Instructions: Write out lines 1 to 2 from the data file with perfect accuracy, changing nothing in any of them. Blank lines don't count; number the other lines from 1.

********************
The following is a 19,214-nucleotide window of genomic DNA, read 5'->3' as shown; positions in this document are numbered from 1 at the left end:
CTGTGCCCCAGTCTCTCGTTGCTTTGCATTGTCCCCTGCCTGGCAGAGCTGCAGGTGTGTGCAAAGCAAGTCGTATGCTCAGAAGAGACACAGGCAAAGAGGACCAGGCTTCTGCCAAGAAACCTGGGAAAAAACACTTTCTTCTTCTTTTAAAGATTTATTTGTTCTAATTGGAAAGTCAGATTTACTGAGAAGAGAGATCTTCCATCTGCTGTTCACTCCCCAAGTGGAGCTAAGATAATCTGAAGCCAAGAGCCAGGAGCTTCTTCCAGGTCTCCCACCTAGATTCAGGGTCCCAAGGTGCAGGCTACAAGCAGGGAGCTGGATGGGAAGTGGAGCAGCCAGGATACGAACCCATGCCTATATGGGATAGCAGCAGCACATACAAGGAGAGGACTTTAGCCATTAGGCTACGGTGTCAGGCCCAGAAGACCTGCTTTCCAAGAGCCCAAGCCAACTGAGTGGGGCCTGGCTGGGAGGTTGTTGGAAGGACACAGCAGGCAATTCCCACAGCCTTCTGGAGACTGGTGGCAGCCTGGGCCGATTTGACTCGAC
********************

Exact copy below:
The following is a 19,214-nucleotide window of genomic DNA, read 5'->3' as shown; positions in this document are numbered from 1 at the left end:
CTGTGCCCCAGTCTCTCGTTGCTTTGCATTGTCCCCTGCCTGGCAGAGCTGCAGGTGTGTGCAAAGCAAGTCGTATGCTCAGAAGAGACACAGGCAAAGAGGACCAGGCTTCTGCCAAGAAACCTGGGAAAAAACACTTTCTTCTTCTTTTAAAGATTTATTTGTTCTAATTGGAAAGTCAGATTTACTGAGAAGAGAGATCTTCCATCTGCTGTTCACTCCCCAAGTGGAGCTAAGATAATCTGAAGCCAAGAGCCAGGAGCTTCTTCCAGGTCTCCCACCTAGATTCAGGGTCCCAAGGTGCAGGCTACAAGCAGGGAGCTGGATGGGAAGTGGAGCAGCCAGGATACGAACCCATGCCTATATGGGATAGCAGCAGCACATACAAGGAGAGGACTTTAGCCATTAGGCTACGGTGTCAGGCCCAGAAGACCTGCTTTCCAAGAGCCCAAGCCAACTGAGTGGGGCCTGGCTGGGAGGTTGTTGGAAGGACACAGCAGGCAATTCCCACAGCCTTCTGGAGACTGGTGGCAGCCTGGGCCGATTTGACTCGAC